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Stem Cell Ethics

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Stem Cell Ethics

The study of stem cells have brought about many recent ethical questions and been a topic in many recent ethical debates. What is all the talk about? What exactly is stem cell research and why does it raise so many ethical questions?

Stem cell research is on the forefront of regenerative medicine and biological science. It is the study of certain cells in the inner mass of the embryo that are produced a few days after the embryo forms during the blastocyst stage. They are the most primitive of all human cells. They are undifferentiated cells, which mean the cells are not designated to be any special type of cell, such as a nerve, muscle, or skin cell. The cell's specialization is later influenced by the molecules, which are usually proteins that surround the cell (Marshak 220-223). The proteins are typically produced by the mother, but under certain laboratory conditions, distinctive proteins can be introduced and a definite, mature cell type is produced. The cells that are produced could be implanted into a subject to replace worn out cells, or cells that have been destroyed due to disease or injury.

There are a few problems with the process. The most common being is the same as any other transplant, the body doesn't accept the new cell stem cells if the cells aren't exactly the same as the patients; instead the body's immune system recognizes them as unwanted cells and rejects or destroys them often causing more damage to the body. The most common use of stem cells is bone marrow transplant. Some adult stem cells are usually found in bone marrow, when the marrow is transplanted the cells regenerate and help replace the failing surrounding marrow. However, this type of procedure doesn't involve just stem cells. It relies more on the marrow that is transplanted. The actual amounts of stem cells that are found in the transplanted marrow are so few, about one in every ten thousand cells, that they have little affect on actually replacing marrow. More research into this procedure would make it more fully understood and reduce the chance that the body's immune system would reject the transplanted cells.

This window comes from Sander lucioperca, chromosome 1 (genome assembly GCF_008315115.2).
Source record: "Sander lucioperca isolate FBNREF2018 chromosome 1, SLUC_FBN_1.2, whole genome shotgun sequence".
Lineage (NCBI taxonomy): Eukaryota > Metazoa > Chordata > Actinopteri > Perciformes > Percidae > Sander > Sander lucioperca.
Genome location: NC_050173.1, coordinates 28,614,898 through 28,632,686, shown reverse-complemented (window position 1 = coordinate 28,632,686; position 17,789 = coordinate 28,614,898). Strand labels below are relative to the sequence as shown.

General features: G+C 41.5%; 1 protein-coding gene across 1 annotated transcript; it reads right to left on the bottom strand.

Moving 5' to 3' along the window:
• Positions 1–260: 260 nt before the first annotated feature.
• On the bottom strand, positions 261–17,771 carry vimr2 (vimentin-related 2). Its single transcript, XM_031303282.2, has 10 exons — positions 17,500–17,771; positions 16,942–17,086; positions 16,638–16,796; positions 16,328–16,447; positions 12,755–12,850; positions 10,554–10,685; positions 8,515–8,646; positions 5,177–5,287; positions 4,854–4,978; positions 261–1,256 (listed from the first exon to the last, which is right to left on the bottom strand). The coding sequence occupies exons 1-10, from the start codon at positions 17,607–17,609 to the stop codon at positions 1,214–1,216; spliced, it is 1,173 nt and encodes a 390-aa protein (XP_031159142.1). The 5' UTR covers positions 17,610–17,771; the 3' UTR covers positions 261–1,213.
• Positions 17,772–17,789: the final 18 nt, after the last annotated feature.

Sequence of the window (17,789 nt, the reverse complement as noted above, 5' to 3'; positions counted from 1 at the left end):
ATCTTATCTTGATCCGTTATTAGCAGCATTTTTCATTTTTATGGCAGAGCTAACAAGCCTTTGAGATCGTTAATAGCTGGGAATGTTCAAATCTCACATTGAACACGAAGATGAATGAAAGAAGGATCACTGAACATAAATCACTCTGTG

Research is being done on animals and has been successful. Studies conducted with rats have indicated that stem cells found in the stem cells found in one tissue were able to produce cells for another type of tissue (Nature). Another experiment was performed on mice, according to the journal "Nature" stem cells from bone marrow were implanted into the heart. The cells that were implanted integrated with the surrounding cells and started to rebuild tissue (Alhous 624). However, due to great genetic differences between animals and humans, actual human stem cell research is needed.